● Will implementing CBS add value in detecting people with signs and symptoms of COVID-19 in your context?
    ○ Is there a gap in the existing surveillance system?
    ● Is it feasible to implement?
    ○ Does the NS have the capacity, necessary structures and mandate?
    ○ Is there sufficient funding to cover the training and implementation of CBS in your context (suggested considerations are shared in the CBS Assessment tool)?
    ○ Is the NS engaged with the MoH and does the MoH support the use of CBS to compliment their structures?
    ○ Will the community members approve?
    ○ Is it possible for the volunteers to be trained and conduct CBS activities without being put at risk?
    We advise everyone who considers implementing CBS to conduct a needs and feasibility assessment prior to planning implementation. The CBS assessment tool (also found in the resource page mentioned
    above) and PPT gives guidance on how to conduct this assessment and what to consider. For additional support you can also reach out to or
    See more info regarding decision making around CBS for COVID-19 here.
    In the future it will be possible to request the Nyss platform from the CBS website ( If you want to request to use the Nyss platform for the COVID-19 response now, please send an email to

    CBS volunteers are a part of the community they volunteer in. The way in which RCRC CBS is designed, volunteers should act as focal points in their community for community members to give information about health risks/events that need to be reported. They are not tasked to conduct house-to-house visits. CBS volunteers are trained to follow-up on health risks by talking to the person reporting signs or symptoms, or asking follow-up questions to the person who reported the health risk/event. CBS volunteers are trained in first aid, community responses and key messaging (such as coughing etiquette, handwashing and physical distancing), but are not trained or tasked to examine a person or animal for which the health risk was reported.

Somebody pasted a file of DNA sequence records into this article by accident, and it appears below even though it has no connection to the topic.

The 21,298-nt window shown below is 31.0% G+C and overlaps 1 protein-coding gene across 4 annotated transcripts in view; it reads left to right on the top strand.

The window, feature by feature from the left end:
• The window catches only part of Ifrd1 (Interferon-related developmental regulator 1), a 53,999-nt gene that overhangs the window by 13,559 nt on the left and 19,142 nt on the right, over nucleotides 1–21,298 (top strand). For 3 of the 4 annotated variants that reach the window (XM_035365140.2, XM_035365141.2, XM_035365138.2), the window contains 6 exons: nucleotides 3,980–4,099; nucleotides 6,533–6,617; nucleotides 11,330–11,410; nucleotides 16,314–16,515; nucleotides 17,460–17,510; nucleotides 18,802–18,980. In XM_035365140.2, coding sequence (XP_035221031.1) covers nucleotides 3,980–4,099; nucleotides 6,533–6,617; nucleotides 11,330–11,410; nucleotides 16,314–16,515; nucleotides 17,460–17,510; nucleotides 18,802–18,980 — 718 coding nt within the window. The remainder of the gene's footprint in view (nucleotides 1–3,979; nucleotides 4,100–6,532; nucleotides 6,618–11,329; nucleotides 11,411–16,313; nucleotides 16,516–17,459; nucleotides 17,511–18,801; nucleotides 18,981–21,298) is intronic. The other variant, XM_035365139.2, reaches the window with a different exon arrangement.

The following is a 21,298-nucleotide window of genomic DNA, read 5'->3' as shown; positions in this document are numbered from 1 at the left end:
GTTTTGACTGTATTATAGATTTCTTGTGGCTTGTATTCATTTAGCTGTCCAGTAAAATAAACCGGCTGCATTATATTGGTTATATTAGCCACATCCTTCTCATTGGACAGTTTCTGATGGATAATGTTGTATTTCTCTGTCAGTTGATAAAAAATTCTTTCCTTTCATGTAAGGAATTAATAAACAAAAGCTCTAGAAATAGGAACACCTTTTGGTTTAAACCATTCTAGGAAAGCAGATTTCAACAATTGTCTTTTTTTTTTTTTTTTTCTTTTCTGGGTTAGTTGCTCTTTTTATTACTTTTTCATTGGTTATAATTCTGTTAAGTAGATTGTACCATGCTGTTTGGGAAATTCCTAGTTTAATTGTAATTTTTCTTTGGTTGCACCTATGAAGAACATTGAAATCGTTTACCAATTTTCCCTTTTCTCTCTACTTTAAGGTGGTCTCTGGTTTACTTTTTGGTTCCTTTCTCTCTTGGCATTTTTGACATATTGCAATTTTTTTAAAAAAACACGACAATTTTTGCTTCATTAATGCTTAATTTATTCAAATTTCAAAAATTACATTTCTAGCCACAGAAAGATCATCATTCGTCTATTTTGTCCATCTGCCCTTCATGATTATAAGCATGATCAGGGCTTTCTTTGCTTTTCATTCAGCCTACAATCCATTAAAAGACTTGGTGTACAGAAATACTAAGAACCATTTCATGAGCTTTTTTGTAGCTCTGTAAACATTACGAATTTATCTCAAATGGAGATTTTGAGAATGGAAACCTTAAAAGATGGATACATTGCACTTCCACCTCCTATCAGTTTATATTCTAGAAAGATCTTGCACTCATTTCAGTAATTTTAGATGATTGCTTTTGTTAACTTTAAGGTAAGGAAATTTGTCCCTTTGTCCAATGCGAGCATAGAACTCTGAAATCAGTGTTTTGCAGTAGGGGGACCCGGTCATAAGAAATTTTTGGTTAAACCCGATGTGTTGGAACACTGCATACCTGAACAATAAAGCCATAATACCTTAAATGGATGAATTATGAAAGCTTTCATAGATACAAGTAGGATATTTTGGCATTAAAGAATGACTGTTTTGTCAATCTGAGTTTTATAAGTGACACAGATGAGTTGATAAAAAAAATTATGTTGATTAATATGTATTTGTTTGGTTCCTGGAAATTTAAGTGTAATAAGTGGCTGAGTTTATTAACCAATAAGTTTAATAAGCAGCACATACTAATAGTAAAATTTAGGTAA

It is recommended that volunteers keep a 1-2 meter distance from community members during discussions and no physical contact should take place. If possible, discussions about someone showing health risks should take place outside, through a window or in an open space and between a healthy member of the family/ community member and volunteer rather than the ill person themselves
    If CBS is conducted by CHVs who have been trained to provide additional medical support they should follow any additional PPE measures that pertain to those activities and government requirements.
    For COVID-19, the CBS volunteers should follow the guidelines of their national authorities and national societies for protection and to avoid transmission. The volunteers should receive information about how to do this for themselves and how to inform the community members. In the times of COVID-19, the volunteers should report the health risk/event in their community and give guidance if this can be done in a safe way and according to national authorities regulations.
    For more advice regarding how to work in the communities, see the CBHFA chapter.
    More information about CBS for COVID-19, can also be found here.

    Contact Tracing